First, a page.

Lets look at the example code in the onSource() method. The first line uses the context object to make a SOURCE request for httpRequest:/url

String url=context.source("httpRequest:/url", String.class);

Unlike a regular Java servlet a NetKernel accessor is not the exit ramp from the resource oriented world to the object oriented world. Actually an accessor sits on the boundary between OO and ROC. It is a Container and can happily make use of Object libraries and standard Java technologies, but equally it can make ROC resource requests into the address space.

The httpRequest: space is implemented on the underlying javax.servlet.http.HttpServletRequest - if you need direct access to this object then you can SOURCE it from httpRequest:/advanced/HttpServletRequest. However its generally much better to use the resource oriented address space since then you will be taking advantage of the ROC infrastructure's ability to optimize computation with caching, dependency tracking, scaling, etc.

In this case we are SOURCEing the resource httpRequest:/url. The httpRequest: and httpResponse: address spaces are always accessible when we receive requests from the HTTP Bridge. The HTTP Bridge models the dispersed non-normalized state of the HTTP protocol as a uniform ROC resource space. The request/response space is visible within the scope of the HTTP Bridge request and any sub-requests.

Finally the example code constructs a simple String result showing the NetKernel resource request identifier, the HTTP method (verb) and the actual HTTP URL. This string is set as the response and will be returned as the resource representation to the requestor - in this case the HTTP Bridge - which takes care of serializing the resource into the HTTP response stream and setting response codes, etc.

HTTP Method and ROC Verb

If you're coming to ROC with a prior understanding of REST you might be wondering why does the accessor only implement handling for SOURCE ?

Well the HTTP Bridge always issues its requests with a SOURCE verb - no matter what the Method of the HTTP request. If you think about this, it is actually entirely consistent with the abstraction. The HTTP request state resides outside of the system. The HTTP Bridge must SOURCE a resource in order to determine how to write an appropriate external response to the pending HTTP request. Irrespective of what the HTTP method is, the bridge needs to SOURCE a resource to do its job.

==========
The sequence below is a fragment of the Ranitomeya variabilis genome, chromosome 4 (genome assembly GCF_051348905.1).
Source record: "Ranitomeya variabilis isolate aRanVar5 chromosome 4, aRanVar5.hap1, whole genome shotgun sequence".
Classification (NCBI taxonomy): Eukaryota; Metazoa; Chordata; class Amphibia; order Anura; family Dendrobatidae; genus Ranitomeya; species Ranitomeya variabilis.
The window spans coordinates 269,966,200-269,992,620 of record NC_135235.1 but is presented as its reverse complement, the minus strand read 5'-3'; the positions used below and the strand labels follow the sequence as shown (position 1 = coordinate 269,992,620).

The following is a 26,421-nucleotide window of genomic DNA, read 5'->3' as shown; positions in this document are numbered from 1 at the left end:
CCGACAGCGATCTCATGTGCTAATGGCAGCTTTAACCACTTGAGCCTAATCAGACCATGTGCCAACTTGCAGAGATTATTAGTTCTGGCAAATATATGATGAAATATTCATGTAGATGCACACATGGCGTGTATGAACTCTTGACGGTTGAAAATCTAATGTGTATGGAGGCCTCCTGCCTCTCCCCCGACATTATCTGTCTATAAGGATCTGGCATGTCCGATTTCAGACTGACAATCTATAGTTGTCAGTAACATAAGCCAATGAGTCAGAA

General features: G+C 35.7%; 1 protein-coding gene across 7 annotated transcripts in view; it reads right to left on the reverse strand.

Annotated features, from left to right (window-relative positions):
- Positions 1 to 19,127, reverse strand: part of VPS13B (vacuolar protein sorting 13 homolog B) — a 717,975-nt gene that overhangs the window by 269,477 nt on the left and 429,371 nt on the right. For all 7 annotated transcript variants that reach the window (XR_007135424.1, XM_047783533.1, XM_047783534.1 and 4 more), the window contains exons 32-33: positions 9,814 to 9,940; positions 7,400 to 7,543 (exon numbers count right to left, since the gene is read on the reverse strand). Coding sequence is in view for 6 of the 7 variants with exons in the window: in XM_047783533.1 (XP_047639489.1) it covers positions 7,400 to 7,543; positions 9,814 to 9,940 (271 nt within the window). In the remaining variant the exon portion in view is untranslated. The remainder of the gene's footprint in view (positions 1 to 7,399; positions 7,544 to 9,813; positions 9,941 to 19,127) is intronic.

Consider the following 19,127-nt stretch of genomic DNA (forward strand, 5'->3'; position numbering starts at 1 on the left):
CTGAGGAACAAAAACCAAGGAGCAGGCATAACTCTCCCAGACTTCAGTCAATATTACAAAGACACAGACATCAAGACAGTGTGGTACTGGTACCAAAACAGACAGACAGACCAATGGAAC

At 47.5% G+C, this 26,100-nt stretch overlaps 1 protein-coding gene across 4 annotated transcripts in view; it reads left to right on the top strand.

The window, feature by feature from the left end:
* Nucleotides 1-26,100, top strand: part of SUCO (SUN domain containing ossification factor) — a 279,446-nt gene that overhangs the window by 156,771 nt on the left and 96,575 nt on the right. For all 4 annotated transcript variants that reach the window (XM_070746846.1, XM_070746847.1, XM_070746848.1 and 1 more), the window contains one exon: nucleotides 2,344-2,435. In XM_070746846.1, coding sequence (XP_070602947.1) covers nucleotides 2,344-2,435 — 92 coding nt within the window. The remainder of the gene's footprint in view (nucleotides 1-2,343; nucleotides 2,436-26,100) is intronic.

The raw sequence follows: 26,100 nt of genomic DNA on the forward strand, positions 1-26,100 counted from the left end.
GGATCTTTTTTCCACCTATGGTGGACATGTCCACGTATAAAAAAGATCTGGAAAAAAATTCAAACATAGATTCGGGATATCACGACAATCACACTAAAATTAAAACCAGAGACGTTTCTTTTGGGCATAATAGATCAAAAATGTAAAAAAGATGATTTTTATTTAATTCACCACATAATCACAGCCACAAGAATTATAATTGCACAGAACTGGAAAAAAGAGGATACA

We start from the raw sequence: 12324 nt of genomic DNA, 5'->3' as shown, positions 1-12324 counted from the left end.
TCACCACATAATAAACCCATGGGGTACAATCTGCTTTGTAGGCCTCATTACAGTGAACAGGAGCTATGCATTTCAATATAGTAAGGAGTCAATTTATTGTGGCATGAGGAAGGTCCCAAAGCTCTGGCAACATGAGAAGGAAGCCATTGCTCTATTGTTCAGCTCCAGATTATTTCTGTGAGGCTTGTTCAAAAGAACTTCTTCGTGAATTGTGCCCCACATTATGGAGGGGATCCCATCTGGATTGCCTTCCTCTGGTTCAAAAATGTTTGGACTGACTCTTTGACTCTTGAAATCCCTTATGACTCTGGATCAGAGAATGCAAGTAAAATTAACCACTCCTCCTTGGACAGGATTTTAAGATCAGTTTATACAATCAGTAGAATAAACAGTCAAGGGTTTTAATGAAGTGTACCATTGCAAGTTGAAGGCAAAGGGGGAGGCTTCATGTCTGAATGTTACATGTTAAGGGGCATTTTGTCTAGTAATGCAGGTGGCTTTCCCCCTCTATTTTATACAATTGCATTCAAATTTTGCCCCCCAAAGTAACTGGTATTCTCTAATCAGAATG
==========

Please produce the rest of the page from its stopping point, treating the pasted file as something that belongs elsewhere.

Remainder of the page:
We will show later how simple it is to insert a method/verb translation overlay into any address space, if for reasons of preference you wish to differentiate the HTTP method into requests that map to ROC verbs.

Summary

In this section we have shown how a Java class can be bound to the address space using a declarative grammar. We briefly discussed how an Accessor may use both Object Oriented and ROC worlds. We discussed how the HTTP Bridge provides a normalized resource space for the HTTP protocol.

Q.E.D we mapped a Java class into the web address space. The 1990s were thrilling weren't they ? Lets move on...

Exercises

  1. How would you combine the static fileset declaration (part1) and multiple accessor declarations to create a dynamic web application?
  2. How would you use the httpRequest:/param/xxxx space to obtain URL query parameters?
  3. How would you use the httpResponse: space to issue a 302 redirect?